If you want your employees to use the incredible power of their minds so they can contribute more to your organization, encourage them to perform some simple and fun mind exercises. The following sample exercises of “whole mind strategies” will help improve your employees’ mental skills, which will translate into increased productivity while they’re punching your clock.

Exercises for Engaging the Whole Brain
Sometimes during the day, employees get busy and begin to feel stressed by all the demands placed upon them. This is hardly an optimal scenario for productivity. Here are some quick solutions to get them back on track.

  • Place the index finger of your dominant hand above your lip and the middle finger below the lip. Place your other hand over your navel. Look up, and then down, taking three deep breaths as you lightly rub the points near your lips. Then reverse your hand positions. Look up and then down again and take three more deep breaths.
  • Using your thumbs and first fingers, slowly pull the edges of your ears out and backward, as if you wanted to unroll them. Start at the tops of your ears and work down to your earlobes, unrolling them three or more times.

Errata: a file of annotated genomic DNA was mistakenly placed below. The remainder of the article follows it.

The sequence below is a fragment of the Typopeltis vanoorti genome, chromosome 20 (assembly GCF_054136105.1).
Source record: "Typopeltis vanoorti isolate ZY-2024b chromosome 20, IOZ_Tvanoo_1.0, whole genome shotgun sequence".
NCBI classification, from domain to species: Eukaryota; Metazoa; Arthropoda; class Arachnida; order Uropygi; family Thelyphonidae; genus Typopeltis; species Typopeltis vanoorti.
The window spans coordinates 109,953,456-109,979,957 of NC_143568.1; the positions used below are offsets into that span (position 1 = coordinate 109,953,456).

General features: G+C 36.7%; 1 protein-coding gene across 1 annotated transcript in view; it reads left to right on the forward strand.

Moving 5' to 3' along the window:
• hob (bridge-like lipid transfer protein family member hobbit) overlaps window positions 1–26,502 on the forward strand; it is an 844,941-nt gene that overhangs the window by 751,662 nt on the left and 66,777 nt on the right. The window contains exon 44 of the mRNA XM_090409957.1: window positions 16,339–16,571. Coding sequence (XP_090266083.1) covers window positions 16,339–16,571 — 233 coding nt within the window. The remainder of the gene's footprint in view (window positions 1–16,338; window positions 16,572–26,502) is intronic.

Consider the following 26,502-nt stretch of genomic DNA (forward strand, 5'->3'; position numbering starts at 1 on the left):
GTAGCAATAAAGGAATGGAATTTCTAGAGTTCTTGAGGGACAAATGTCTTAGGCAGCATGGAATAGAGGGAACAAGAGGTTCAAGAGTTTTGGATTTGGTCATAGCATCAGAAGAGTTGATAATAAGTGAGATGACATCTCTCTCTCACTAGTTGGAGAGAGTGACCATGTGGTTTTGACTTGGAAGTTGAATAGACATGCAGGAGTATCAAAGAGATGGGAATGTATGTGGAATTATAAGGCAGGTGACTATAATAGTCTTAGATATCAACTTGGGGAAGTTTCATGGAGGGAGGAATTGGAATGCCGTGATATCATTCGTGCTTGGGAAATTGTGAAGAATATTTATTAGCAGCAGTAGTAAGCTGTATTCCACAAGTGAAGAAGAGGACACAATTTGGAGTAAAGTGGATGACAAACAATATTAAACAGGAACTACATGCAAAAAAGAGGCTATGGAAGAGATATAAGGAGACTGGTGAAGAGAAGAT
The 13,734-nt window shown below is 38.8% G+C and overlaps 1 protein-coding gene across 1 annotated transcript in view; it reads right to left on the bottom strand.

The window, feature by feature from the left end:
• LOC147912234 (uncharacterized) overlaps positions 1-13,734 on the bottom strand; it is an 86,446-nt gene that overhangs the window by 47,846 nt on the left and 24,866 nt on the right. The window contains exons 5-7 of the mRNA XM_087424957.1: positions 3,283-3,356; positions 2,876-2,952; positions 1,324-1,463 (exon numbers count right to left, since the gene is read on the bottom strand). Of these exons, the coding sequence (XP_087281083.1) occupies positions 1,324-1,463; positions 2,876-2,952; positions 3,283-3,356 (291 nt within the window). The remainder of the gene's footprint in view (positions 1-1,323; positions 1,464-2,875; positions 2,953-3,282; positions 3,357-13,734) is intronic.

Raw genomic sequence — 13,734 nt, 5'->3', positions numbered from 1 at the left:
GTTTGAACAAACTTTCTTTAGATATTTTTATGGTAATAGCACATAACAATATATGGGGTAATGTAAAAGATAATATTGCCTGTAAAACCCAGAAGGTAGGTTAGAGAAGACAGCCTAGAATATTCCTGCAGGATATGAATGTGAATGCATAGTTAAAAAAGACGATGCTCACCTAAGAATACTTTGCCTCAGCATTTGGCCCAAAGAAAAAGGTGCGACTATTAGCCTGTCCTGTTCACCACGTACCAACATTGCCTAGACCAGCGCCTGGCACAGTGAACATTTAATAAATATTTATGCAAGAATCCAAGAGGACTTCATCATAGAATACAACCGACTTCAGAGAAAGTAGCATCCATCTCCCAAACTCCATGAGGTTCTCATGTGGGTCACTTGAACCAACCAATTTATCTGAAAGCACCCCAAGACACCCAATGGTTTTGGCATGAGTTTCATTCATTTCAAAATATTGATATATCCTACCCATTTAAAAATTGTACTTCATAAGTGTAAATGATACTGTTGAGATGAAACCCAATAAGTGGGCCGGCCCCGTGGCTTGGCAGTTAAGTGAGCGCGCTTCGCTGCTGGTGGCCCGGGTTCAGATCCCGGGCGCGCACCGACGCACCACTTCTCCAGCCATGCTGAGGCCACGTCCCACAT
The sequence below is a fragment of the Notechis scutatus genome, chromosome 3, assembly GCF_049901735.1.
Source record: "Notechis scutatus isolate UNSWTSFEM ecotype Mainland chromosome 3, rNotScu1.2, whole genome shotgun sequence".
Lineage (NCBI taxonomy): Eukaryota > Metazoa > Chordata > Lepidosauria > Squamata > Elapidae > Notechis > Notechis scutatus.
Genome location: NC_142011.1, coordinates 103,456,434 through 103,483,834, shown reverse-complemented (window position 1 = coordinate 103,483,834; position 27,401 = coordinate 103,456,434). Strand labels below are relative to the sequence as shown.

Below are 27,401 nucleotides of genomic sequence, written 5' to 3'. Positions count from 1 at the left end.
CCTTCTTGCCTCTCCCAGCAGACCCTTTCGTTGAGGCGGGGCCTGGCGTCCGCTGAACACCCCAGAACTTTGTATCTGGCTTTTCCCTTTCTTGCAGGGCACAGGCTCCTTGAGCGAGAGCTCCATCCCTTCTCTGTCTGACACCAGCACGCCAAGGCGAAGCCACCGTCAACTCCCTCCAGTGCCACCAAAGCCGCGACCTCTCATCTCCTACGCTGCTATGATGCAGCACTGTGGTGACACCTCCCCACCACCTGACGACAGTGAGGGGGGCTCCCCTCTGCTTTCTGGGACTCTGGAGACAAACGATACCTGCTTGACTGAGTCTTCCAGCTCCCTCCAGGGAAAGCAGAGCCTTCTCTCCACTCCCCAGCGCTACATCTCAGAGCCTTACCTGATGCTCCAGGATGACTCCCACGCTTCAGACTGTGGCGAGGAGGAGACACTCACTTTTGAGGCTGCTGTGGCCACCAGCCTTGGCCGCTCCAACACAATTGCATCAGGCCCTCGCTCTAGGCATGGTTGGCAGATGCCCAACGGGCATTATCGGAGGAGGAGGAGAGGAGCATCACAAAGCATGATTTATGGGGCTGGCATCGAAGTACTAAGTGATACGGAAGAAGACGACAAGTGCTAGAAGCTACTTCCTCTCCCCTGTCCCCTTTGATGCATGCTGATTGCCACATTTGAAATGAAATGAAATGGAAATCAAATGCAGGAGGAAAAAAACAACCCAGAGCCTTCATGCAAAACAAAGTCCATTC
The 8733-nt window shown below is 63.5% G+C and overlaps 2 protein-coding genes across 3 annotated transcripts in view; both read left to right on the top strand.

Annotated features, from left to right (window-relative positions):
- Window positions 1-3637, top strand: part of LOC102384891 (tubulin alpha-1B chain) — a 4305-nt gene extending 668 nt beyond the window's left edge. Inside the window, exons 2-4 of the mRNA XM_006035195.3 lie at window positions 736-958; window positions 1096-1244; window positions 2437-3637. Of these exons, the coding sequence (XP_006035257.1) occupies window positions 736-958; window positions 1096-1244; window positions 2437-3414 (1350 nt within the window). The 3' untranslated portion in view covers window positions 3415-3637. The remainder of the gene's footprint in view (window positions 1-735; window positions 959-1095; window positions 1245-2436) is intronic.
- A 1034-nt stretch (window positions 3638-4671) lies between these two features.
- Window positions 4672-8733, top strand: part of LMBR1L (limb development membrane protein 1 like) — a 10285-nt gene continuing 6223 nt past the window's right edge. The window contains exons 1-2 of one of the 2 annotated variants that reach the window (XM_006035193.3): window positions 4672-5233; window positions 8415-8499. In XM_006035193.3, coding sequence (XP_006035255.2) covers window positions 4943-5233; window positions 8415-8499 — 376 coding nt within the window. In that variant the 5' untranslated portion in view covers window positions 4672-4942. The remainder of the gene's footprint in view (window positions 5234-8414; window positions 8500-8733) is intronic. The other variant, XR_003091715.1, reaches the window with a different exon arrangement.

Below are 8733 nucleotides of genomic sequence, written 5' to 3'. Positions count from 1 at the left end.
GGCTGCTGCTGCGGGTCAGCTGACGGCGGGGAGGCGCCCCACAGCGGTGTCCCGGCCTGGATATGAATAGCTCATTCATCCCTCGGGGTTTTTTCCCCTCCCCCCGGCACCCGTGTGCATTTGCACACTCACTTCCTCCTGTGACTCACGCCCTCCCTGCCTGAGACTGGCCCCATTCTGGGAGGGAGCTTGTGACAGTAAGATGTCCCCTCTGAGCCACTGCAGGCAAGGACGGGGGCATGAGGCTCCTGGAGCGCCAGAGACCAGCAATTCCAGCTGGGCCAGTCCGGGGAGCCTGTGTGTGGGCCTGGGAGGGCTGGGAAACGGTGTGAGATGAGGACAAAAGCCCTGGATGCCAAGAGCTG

• Take a load off and put gravity to work. Lie flat on your back on the floor with no pillow. Rest your feet and lower legs over the seat of a chair or sofa. Make sure your legs are supported up to the knee so you don’t stress them, but not so high on the knee as to impede circulation. Loosen any tight clothes. Once you’ve settled in and are comfortable, take several deep sighs. Because the body’s natural biological clock tends to slow down in the afternoon, spending 10-15 minutes in this position is an excellent way to oxygenate your brain and increase blood flow. This will chase away the typical mid-afternoon slump and add remarkable zest to your afternoons.

These exercises will help your people become more focused, improve concentration, decrease distractibility, activate memory, increase attentiveness, relax the central nervous system, and facilitate feelings of rejuvenation. Although these exercises take very little time, they do greatly enhance employee performance.

For those times when your people feel “stuck” and are unable to come up with creative solutions to some pressing business issues, more drastic mind exercises may be necessary. Their stuck feeling is similar to writer’s block. When this occurs, encourage them to do the following mental exercises:

  • Mix up your mental patterns by taking common knowledge and configuring it in uncommon ways. For example, say the months of the year backwards, then in alphabetical order—without pen or paper!